Location: Bio-oils ResearchTitle: Turning a burden into an opportunity: Pennycress (Thlaspi arvense L.) a new oilseed crop for biofuel production
|ZANETTI, FEDERICA - University Of Bologna, Italy|
|Gesch, Russell - Russ|
|ALEXOPOULOU, EFTHYMIA - Centre For Renewable Energy Sources And Savings (CRES)|
|MONTI, ANDREA - University Of Bologna, Italy|
Submitted to: Biomass and Bioenergy
Publication Type: Peer Reviewed Journal
Publication Acceptance Date: 9/17/2019
Publication Date: 9/26/2019
Citation: Zanetti, F., Isbell, T.A., Gesch, R.W., Evangelista, R.L., Alexopoulou, E., Moser, B.R., Monti, A. 2019. Turning a burden into an opportunity: Pennycress (Thlaspi arvense L.) a new oilseed crop for biofuel production. Biomass and Bioenergy. 130:105354. https://doi.org/10.1016/j.biombioe.2019.105354.
Interpretive Summary: Pennycress is a developing oilseed crop suitable for the production of renewable fuels. European countries are interested in the development of pennycress and are exploring the suitability of it as a rotation crop in their location. This study examined the production of pennycress in the U.S., Italy and Greece as a winter rotation crop that produces a seed oil. The oil was then converted to biodiesel and the quality of the biodiesel examined where all locations produced an acceptable fuel. This study demonstrated that pennycress can grow as an over winter crop in a wide range of geographical locations.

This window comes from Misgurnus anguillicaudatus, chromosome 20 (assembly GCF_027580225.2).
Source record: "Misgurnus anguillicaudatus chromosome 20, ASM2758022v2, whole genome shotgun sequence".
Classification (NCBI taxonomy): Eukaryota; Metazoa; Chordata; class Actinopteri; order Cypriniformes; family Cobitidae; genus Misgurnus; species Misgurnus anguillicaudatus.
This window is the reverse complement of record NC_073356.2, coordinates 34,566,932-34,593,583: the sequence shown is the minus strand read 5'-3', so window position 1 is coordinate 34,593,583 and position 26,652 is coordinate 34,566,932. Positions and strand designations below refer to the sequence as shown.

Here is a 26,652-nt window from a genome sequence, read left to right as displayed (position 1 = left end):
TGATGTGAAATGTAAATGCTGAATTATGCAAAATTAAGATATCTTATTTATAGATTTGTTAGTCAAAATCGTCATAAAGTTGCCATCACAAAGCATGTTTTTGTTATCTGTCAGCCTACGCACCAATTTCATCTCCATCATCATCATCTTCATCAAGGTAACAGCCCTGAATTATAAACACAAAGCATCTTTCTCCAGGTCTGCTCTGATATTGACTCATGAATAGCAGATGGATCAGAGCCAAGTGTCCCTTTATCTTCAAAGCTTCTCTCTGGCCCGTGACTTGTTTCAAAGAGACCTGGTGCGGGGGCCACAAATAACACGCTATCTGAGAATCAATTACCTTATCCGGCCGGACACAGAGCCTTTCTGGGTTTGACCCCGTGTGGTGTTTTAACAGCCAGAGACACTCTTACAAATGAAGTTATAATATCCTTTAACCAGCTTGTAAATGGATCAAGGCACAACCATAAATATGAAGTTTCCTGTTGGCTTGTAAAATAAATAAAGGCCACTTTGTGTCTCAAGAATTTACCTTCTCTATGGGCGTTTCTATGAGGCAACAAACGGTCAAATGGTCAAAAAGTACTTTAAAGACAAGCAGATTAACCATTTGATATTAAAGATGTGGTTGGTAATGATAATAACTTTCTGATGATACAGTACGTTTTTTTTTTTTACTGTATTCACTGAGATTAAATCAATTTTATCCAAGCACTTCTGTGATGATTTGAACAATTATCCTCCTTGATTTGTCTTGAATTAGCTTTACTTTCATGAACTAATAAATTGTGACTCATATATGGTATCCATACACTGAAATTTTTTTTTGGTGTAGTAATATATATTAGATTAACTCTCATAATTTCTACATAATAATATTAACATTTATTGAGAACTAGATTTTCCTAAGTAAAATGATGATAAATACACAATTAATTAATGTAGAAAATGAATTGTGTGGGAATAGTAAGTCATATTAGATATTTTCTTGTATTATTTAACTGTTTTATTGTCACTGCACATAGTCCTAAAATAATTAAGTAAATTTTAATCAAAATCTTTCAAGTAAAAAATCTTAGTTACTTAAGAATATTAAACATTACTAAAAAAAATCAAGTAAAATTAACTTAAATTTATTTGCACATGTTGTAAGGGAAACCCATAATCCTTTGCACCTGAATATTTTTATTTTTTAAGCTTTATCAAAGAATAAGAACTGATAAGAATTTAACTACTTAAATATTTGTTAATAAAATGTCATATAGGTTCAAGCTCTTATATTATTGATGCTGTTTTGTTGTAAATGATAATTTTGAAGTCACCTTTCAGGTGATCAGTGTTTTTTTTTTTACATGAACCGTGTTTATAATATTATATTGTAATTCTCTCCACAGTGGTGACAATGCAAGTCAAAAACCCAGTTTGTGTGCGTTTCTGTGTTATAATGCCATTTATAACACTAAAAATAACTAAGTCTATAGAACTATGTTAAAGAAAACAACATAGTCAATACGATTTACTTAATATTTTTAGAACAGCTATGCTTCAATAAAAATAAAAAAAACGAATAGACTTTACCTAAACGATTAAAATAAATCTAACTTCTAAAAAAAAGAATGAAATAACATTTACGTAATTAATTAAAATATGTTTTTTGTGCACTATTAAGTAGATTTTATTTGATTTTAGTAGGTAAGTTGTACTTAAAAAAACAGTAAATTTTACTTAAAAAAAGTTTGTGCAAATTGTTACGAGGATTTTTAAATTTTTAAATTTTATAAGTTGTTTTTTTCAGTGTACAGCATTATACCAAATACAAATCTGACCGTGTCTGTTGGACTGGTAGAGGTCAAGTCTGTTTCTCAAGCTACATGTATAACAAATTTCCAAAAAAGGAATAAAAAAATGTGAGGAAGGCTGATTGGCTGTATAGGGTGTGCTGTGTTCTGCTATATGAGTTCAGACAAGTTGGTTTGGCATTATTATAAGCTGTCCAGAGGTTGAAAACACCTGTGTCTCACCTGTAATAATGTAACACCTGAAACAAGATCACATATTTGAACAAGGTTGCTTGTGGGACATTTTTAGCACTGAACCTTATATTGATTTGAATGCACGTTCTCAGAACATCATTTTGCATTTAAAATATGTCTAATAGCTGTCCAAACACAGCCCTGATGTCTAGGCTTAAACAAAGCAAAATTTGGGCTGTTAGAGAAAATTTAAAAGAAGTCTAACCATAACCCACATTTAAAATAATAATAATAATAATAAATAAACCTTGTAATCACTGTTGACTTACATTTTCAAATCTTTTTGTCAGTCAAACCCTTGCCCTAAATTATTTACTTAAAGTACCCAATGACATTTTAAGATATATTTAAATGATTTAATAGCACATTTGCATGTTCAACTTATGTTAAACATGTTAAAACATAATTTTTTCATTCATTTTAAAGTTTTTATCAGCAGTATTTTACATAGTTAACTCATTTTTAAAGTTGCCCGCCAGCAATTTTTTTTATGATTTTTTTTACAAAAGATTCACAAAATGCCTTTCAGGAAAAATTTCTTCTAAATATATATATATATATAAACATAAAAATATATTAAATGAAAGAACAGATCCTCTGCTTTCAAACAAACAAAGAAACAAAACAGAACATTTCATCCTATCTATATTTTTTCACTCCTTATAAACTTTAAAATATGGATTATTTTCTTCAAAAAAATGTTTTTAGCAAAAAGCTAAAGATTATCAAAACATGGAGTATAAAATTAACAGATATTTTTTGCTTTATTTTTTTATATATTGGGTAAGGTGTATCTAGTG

Technical Abstract: Recently, an “old weed”, pennycress (Thlaspi arvense L.) has become an attractive non-food oilseed crop for Europe and the USA. Pennycress can be produced with existing farm equipment and infrastructure while being grown in the off-season between conventional commodity crops. The adaptation to marginal lands and the satisfactory seed yields make pennycress a viable alternative feedstock for biofuels. In the last decade, pennycress has been extensively studied as a potential oilseed crop in the USA, while receiving far less attention in Europe. Differences in climate and agricultural management between USA and Europe may not permit direct translation of pennycress agronomic knowledge across diverse environments. In the present study, sowing date and seeding rate of pennycress were evaluated in different European (Italy and Greece) and US (Minnesota and Illinois) locations to optimize site-specific production, and determine environmental influence on pennycress-derived biofuel. Pennycress productivity increased with seeding rate up to 1500m-2 in Europe, but only to 672m-2 in USA, while sowing in early autumn always improved yields. Seed yield of about 1 Mg ha-1 was achieved only in Greece, where adequate precipitation during the growing season was available. Seed yields were 250% and 140% higher in Greece and Italy, respectively, than Minnesota. Pennycress oil was suitable to convert into biofuel and its composition was influenced by growing environment. In Greece, polyunsaturated fatty acid content was 6% compared to Italy and Illinois. However, the oxidative stability of pennycress oil needs improvement to meet EU and US standards for biodiesel.